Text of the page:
Health care costs in the United States continue to escalate. Rising approximately 7% each year, the amount of money we spend on health-related services is a scary problem, one compounded by a growing and aging population, as well as government policies that drive demand and allow providers to increase their pricing at will. However, the real reason the cost of U.S. health care services has burgeoned into the problem of its current proportions is not because Americans are growing older or that we have more health problems; it’s mostly due to our increasing reliance on and use of medical technologies, both new and old. Public insistence on medical innovation has pushed the scientific community to continue delivering bigger and better technologies regardless of economic effect. The result is our nation’s present health care cost crisis. But the answer is not to trash all technology or abandon innovation. The answer is to use technology effectively, not indiscriminately, applying it simply because it’s there. Here are three ways technology can be used to save money rather than waste it:
Smart technologies enable the rapid collection and dissemination of information and can be used in health care settings to facilitate better patient care, as well as to lower costs. Rather than use multiple systems to house data separately — patient health records; lab results and imaging; insurance; billing; etc. — the healthcare industry can implement an integrated system, eliminating the need for multiple and/or redundant entries and enabling doctors and administrators alike quicker access to comprehensive information. The benefit is twofold: better diagnosis and treatment and less need for multiple staff to enter and maintain different data depositories. An integrated data system can also streamline claims processing and collection, saving providers and hospitals valuable time and labor and prompting quicker payment of bills.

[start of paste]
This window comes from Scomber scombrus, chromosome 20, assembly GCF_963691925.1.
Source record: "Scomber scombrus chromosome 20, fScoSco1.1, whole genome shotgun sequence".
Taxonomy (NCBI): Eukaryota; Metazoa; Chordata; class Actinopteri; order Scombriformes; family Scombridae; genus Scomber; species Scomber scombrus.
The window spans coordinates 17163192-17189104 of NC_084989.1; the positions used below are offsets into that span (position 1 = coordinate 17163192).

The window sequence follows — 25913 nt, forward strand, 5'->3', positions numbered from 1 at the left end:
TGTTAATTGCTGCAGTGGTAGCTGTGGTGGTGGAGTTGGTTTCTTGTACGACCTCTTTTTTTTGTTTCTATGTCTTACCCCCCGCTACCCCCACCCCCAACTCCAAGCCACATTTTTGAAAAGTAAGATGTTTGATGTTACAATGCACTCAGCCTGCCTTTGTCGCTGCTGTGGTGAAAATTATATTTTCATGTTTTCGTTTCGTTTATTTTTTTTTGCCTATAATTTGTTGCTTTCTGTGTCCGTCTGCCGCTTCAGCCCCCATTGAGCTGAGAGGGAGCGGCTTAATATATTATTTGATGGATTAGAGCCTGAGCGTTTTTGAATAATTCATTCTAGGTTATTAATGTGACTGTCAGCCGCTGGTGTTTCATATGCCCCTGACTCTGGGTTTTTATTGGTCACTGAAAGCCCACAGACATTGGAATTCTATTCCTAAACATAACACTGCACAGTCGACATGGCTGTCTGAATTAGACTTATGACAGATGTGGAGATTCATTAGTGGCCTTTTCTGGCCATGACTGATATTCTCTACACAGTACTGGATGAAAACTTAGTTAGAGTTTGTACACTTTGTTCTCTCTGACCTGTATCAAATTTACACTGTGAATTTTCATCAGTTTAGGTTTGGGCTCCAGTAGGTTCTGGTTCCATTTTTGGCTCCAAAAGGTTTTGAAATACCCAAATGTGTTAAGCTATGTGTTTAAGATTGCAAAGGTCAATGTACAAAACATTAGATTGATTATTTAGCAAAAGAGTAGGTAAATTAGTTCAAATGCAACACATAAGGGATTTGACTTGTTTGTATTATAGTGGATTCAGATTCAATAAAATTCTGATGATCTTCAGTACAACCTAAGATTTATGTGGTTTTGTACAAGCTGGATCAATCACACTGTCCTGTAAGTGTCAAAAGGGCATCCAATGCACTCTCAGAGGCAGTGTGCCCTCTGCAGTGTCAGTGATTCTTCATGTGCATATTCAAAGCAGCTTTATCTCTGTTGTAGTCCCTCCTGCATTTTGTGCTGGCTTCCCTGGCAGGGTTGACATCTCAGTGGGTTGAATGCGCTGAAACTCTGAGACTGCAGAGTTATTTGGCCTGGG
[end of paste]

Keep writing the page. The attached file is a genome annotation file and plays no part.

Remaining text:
Much like a study with a quantitative research design can provide business leaders with the objective data they need to make good decisions, wearable devices can provide valuable information for doctors — but in (nearly) real time! Indeed, today’s fitness and wellness trackers provide actionable insights just like surveys and other research methodologies, but instead of having to wait for information to be collected and then evaluated, doctors can do both almost simultaneously, allowing them to monitor and tweak treatment and confirm diagnoses much more effectively and quickly. This not only can eliminate the need for some in-person doctor visits (and their related costs), it removes reliance on the often subjective description of symptoms that patients provide since health data can be delivered remotely to doctors according to specific, established parameters, directly from a wearable health device.
Of course, technology can also be used to automate tasks so that time and money are freed up to be spent in more productive ways. According to one study, doctors only spend 27% of their time with patients; the majority of their workday is spent documenting health records (i.e., reviewing test results, transcribing patient notes, writing out prescriptions, etc.). By automating administrative tasks, doctors have more time to spend giving clinical care. Rather than manually enter test results and patient notes, they can utilize computer programs that automatically sync laboratory information with a patient’s existing record and/or offer assistance with other routine tasks, such as scribe/dictation support, appointment reminders and scheduling. This enables physicians to spend less time on frequently burdensome paperwork, meaning they can spend more time with patients, reducing likely burnout, increasing efficiency and enhancing care.